Keeping The Faith In Hollywood!

Keeping The Faith In Hollywood!

Monday, November 23, 2009

AFI Film Fest: DAY 4

Mon 11/2/09

Day 4 of the AFI Film Festival and I have free tickets and the choice of seeing:

1) a special screening of an Alfred Hitchcock film, North By Northwest with a Q&A with Eva Marie Saint


2) a Talk Show with Kenny Ortega choreographer (Foot Loose, Dirty Dancing) and director of Michael Jackson's concert This is It.


3) The Imaginarium of Dr. Parnassus starring Christopher Plummer, Heath Ledger, Johnny Depp, Jude Law and Colin Farrel.

I was eager to hear Mr. Ortega speak in light of the deaths of MJ and Patrick Swayze and the proposed remake of Foot Loose but the chance of seeing stars like Johnny Depp and Christopher Plummer (one of my favs) won out and I went for The Imaginarium of Dr. Parnassus. However, if Hitchcock was alive and at the Q&A my choice would have been a no brainer.

Movie Review: The Imaginarium of Dr. Parnassus movie

The movie starts out with a weird ancient eastern cult of mystics and a story that was a bit hard to follow. One of the mystics, Dr. Parnassus(Plummer) makes stupid wages with an umbrella carrying, 3 piece black suit and black bola wearing devil. The movie is set thousands of years in the past then we jump to present day London where Dr. Parnassus' has an old style carnival mystic side show set up on a flat bed attached to an ancient looking horse drawn carriage. There we get introduced to the world behind the mirror, a dream world that looks like it was inspired by Dr. Suess on psychedelics. The movie was directed by Terry Guilliam of Mighty Python fame, who is also an artist. The dream world is a CG lovers dream and I found that it was particularly well done.

This movie will always be known as Heath Ledger's last role and he was wonderful in it. His performance as Tony, an amnesic smooth talking stranger with a shady past is both engaging and totally believable. He was truly gifted and obviously engrossed himself in his roles. SPOILER ALERT: Caution to all, his character's entrance in the movie(hanging from a hangman's noose) may be a bit harsh for some considering his death.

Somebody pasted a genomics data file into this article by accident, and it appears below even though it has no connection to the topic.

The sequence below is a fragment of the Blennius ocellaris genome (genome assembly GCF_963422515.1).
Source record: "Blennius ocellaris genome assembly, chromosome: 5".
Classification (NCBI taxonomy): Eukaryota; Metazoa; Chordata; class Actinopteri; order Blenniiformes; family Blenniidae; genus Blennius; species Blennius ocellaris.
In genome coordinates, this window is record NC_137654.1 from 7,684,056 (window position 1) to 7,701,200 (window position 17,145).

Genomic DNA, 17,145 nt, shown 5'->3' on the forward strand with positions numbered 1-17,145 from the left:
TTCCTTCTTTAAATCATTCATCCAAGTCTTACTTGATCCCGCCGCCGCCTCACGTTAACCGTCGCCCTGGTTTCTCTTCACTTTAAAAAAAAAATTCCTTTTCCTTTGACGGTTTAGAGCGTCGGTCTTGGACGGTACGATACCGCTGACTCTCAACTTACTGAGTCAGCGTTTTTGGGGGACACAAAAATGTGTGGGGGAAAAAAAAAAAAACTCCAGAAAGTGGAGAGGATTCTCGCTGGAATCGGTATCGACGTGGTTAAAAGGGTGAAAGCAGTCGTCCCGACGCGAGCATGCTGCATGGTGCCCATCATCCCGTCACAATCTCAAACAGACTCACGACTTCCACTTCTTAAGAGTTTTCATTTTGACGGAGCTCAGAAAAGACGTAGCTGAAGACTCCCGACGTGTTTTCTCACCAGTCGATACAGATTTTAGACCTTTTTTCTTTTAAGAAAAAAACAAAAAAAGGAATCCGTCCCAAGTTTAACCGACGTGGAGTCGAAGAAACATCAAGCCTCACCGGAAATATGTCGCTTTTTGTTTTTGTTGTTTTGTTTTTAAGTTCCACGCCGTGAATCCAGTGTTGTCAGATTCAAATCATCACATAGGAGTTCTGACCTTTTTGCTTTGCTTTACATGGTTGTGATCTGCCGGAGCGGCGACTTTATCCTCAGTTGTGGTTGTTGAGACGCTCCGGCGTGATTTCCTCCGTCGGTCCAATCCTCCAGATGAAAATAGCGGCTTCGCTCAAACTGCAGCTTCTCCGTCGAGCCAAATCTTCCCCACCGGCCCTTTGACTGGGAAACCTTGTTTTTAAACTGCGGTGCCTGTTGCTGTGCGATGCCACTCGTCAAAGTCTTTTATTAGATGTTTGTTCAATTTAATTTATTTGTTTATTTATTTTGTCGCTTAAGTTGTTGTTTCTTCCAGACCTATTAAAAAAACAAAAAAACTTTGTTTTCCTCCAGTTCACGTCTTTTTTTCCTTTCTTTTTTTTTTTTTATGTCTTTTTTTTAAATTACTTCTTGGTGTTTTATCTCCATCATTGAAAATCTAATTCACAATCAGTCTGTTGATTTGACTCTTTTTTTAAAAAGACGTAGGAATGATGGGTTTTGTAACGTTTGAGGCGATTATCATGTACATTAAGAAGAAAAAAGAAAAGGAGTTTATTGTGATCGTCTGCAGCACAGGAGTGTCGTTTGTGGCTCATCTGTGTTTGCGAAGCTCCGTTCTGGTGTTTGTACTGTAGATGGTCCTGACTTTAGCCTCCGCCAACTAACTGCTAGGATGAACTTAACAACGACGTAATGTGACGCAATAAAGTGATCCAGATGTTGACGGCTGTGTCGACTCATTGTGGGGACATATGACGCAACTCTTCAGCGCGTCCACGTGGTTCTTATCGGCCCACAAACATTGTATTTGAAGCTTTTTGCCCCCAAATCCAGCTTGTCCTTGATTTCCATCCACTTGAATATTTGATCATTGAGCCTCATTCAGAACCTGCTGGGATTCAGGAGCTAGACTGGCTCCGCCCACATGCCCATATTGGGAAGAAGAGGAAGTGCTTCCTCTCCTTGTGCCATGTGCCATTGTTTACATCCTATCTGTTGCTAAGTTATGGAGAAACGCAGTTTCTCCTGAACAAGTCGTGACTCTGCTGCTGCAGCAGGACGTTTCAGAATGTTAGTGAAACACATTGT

As Heath's death occurred before the film was completed Johnny Depp, Jude Law and Colin Farrel take turns reprising Heath's role as Tony. It was fun to see how each actor brought their "individual" personalities to the role. Johnny was impish, comedic and flirtatious. Jude was flawlessly handsome, vain and self-centered. Colin was head strong, brooding and conceited with a violent streak. The replacements work as Johnny, Jude and Colin appear as Tony only in the dream world. I thought that Heath's face should have been re-imposed over Colin's at the end to keep the continuity of the film but I think that may have been too much emotionally to see on screen.

Unfortunately, the great performances by Heath and Johnny could not save this film. It's too slow, too long and too weird. There was a chance to save it if they had the story more on the conventional Christian view of good v.s. evil but I think they tried to be too different and it fell flat. Also, a young Christopher Plummer look alike should have been used for the flashback scenes playing scenes with a 2 year old instead of 70 something year old Plummer with hair dyed dark. They also should have shown us more of Anton's back story and the love story with the doctor's daughter pre-Tony's appearance. Verne Troyer role could also have been expanded as he did very well and I wanted to learn more about his character.

As a Christian, I was very turned off by the depictions of foreign gods and pagan or sacrilegious story lines and I even considered leaving at one point. Also, the use of black face when Troyer pretended to be an orphaned black child and kohl used to simulate the slanted ?Asian eyes of the white mystics is definitely racist and should be stopped.

My view:
Skip it!

Neither Johhny, Jude nor Colin were at the premiere because as the directors said, "they all have real jobs and are busy working on films". I did get to see Christopher Plummer real close as he entered from a side curtain when the remaining cast was introduced. He is a stately looking older gentle man with lovely posture and he bowed politely as he received a standing "o". There will be a tribute for Mr. Plummer on Thursday after The Last Station, a movie in which he plays Leo Tolstoy.

I don't know if there was an after party for the movie but it was bitterly cold and I hurried home to rest up for the next day.

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